I heard English is going to be prescribed as the national language, or at least as the medium of instruction in schools, because that is presumably the only way we can communicate with tourists, multinational executives, and potential employers abroad. It distorts the whole concept of language altogether. A language is not something a people need to communicate with others, it is something they need to communicate with them.

Ca t : A country should have at least two languages; a foreign language that enables them to access several networks, and new opportunities in business, academia and culture while the native language help us learn and appreciate our history and cultural identity. During this time when school is virtually borderless, it is stupidity to adhere to the idea that speaking the native tongue is a virtue of nationalism.

The CA t


At 10:37 PM, Blogger Sassy Lawyer said...

Sige nga Cath, tira.

Hirap kasi pag nagsulat ka ng tungkol sa mga ganyang bagay, lalo na at laban sa agos, walang me gustong mag-acknowledge. Sa blog ko, pag ang linya na ay anti-traditional foreign investments 0-0 ang comments. Pag may naligaw na paisa-isa, ang sagot pa eh wala naman daw tayong choice. Hay, naku...

At 2:57 AM, Blogger rolly said...

I have a very simple mind, Cat. But when I was in my teens, I had been told that the Philippines was about twenty years behind the US and other first world country. I believed that. Afterall, during those years, I wasn't a good student and was just contented playing my guitar. Economics, Math and all those subjects bored me. (Although I hate to admit it, Sassy, that's one of the reasons why I shy commenting on your blog sometimes. I may be off tangent, hehehe)In spite of that, I learned how to speak english because, pumapasok pa rin naman ako kahit papano, and english was the medium of instruction.

Later, they instituted the bilingual policy. Infortunately, nagkagulo sa interpretation. Most schools thought, (I'm making an assumption) they thought that meant being taglish. Slowly, they changed the curriculum. Social Studies became Araling Panlipunan and had to be taught in Filipino. Dumami ang mga nationalists, kuno. I guess that was the easiest way to show one's nationalism e.

The world is going global. Non-english speaking countries like Japan and Korea are trying hard to learn the language. Sayang, our fluency with english gave us an edge but it's now deteriorating.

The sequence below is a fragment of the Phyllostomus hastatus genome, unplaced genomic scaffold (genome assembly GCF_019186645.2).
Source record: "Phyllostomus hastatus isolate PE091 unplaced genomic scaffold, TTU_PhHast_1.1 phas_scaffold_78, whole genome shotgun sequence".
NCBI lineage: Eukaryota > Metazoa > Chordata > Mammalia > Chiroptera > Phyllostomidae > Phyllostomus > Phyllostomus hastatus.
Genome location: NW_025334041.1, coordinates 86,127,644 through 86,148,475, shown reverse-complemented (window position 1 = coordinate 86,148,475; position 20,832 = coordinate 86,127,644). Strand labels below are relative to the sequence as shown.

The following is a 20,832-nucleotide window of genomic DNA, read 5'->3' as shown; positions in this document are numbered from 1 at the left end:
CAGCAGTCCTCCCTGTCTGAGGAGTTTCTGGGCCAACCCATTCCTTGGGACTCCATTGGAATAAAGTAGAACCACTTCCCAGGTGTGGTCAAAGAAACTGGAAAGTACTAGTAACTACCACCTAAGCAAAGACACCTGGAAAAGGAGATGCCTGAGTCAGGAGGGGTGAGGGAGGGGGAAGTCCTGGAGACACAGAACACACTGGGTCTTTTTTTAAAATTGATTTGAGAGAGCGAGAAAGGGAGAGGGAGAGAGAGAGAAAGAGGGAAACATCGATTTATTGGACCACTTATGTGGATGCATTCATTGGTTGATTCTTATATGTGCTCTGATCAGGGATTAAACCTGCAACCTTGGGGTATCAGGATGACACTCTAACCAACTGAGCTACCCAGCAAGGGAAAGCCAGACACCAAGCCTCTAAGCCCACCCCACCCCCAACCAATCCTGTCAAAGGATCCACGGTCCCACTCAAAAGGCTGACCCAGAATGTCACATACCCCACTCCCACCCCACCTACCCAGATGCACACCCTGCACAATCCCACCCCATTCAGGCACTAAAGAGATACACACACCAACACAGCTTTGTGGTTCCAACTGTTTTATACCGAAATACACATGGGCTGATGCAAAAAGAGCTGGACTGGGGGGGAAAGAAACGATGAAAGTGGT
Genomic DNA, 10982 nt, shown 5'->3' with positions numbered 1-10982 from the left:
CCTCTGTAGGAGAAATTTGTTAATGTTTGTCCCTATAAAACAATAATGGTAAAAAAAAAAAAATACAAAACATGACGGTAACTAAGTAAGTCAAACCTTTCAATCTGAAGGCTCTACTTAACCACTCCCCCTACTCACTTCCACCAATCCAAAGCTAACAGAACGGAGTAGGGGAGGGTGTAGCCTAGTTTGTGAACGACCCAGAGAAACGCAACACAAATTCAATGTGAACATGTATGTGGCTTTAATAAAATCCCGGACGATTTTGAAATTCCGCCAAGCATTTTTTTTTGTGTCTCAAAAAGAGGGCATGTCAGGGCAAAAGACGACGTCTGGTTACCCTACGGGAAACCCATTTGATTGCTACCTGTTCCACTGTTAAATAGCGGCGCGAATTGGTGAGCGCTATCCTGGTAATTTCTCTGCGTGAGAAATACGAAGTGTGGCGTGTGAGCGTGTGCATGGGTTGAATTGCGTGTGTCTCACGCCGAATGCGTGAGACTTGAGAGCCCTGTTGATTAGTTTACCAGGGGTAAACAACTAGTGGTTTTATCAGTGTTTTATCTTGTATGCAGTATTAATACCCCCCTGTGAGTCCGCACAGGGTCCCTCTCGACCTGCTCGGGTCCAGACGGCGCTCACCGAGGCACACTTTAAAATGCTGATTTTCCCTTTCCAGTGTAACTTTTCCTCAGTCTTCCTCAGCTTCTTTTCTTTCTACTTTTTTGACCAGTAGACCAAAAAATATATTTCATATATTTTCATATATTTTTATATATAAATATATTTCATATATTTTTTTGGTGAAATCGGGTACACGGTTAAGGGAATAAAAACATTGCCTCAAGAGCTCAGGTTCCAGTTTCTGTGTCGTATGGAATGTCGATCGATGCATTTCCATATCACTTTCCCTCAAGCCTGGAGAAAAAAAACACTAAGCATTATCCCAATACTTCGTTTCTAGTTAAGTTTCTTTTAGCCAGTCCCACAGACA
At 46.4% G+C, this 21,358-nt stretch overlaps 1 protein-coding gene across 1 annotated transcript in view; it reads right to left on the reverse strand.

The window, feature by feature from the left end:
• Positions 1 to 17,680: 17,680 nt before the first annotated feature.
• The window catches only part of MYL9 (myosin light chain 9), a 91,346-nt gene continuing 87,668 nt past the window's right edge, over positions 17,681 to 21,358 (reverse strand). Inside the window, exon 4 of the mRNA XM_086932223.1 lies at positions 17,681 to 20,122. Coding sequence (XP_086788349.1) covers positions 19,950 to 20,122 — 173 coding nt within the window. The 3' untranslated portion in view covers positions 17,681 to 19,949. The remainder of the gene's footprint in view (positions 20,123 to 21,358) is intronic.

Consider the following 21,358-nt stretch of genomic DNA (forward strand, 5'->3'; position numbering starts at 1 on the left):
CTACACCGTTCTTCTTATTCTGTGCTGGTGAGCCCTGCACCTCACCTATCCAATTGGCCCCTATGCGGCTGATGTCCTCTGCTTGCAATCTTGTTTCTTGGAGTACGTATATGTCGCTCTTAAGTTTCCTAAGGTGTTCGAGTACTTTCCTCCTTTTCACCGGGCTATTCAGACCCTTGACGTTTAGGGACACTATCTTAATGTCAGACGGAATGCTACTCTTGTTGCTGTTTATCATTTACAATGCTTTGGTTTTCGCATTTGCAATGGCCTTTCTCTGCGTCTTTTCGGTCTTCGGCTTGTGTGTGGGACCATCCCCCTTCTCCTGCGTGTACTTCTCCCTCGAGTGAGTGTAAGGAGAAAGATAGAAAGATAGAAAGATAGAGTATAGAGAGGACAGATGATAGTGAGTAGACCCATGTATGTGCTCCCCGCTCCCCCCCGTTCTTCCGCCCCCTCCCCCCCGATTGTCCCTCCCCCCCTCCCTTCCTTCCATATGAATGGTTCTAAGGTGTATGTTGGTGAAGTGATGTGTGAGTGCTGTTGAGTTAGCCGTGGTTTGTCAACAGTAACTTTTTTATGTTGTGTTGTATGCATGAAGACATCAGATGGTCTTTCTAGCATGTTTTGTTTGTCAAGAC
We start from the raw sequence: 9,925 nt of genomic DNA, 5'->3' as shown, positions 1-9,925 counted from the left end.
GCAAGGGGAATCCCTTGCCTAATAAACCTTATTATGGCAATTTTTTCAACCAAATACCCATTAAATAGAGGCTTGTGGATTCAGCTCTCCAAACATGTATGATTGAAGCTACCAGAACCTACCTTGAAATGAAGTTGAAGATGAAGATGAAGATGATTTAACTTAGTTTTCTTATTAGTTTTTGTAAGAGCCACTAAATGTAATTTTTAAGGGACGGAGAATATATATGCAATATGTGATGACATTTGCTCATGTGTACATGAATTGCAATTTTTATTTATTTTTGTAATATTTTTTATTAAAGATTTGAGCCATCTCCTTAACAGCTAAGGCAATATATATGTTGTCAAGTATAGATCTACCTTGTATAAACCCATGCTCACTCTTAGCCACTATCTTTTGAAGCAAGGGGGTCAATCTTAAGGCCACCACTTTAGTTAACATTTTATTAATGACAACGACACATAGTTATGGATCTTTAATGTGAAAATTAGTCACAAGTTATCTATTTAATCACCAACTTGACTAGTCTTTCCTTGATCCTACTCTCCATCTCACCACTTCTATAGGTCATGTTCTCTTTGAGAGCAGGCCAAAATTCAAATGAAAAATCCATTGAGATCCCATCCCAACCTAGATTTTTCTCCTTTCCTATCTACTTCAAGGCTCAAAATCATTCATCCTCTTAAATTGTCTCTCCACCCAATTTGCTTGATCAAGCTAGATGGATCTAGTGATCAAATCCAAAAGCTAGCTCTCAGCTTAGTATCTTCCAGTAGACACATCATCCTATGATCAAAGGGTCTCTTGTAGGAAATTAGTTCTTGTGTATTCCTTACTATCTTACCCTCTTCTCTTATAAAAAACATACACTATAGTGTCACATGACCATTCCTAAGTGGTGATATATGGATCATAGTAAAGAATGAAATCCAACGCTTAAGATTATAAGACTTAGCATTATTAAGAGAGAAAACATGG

At 5:30 AM, Anonymous Anonymous said...

tito rolly,
maraming bansa sa Asia ang naghire ng mga Englsh teachers galing sa Estet para magturo ng English. Nagsusulat ako sa Tagalog hindi dahil ako ay makabayan dahil may mga Puti at ibang lahi ang nagbabasa nitong aking blog.Minsan ayaw kong maintindihan nila ang aking sinusulat. Ang pagkamakabayan ko siguro ay ang papiliin ako ng doughnut at puto. Puto ang pipiliin ko na may ksamang dinuguan. babaw ko 'noh?

At 5:46 AM, Blogger Jobert said...

Before we dwelve into foreign investments and the sort, we should at first fix up how we should react to these kind of invest... ummmm... things.

Case in point: NAIA III. I'm not for it nor against it. The thing is, if the deal was really flawed, why did it take three administrations before finding out that something was wrong? Or was there really something wrong?

Let's face it, We (figuratively, here) look at foreign investments as a source of milk money. Nothing more nothing less. There is no long term. Just take the money and run.

Until we all are trained to think long and not deep then maybe we are prepared for any kind of investment. How do the common man react to business news here? I brought it up before. Example. People know that Fortun is the lawyer of Dr. Vicky Belo against Rosanna Roces but no one knows where the Phisix was last friday. Was it up? Was it down? DO they care? Do these politicians know?

And we're talking foreign investments? The only foreign investment that most people know about here was when Dayanara Torres was hired by ABS-CBN.

At 11:08 PM, Blogger cathcath said...

---then she married and divorced marc anthony who is now the husband number 3 of Jdlo.

gulo na ako, mas maguloh ka pa.jobert. hahaha
ano nga ba ang pinag-uusapan natin?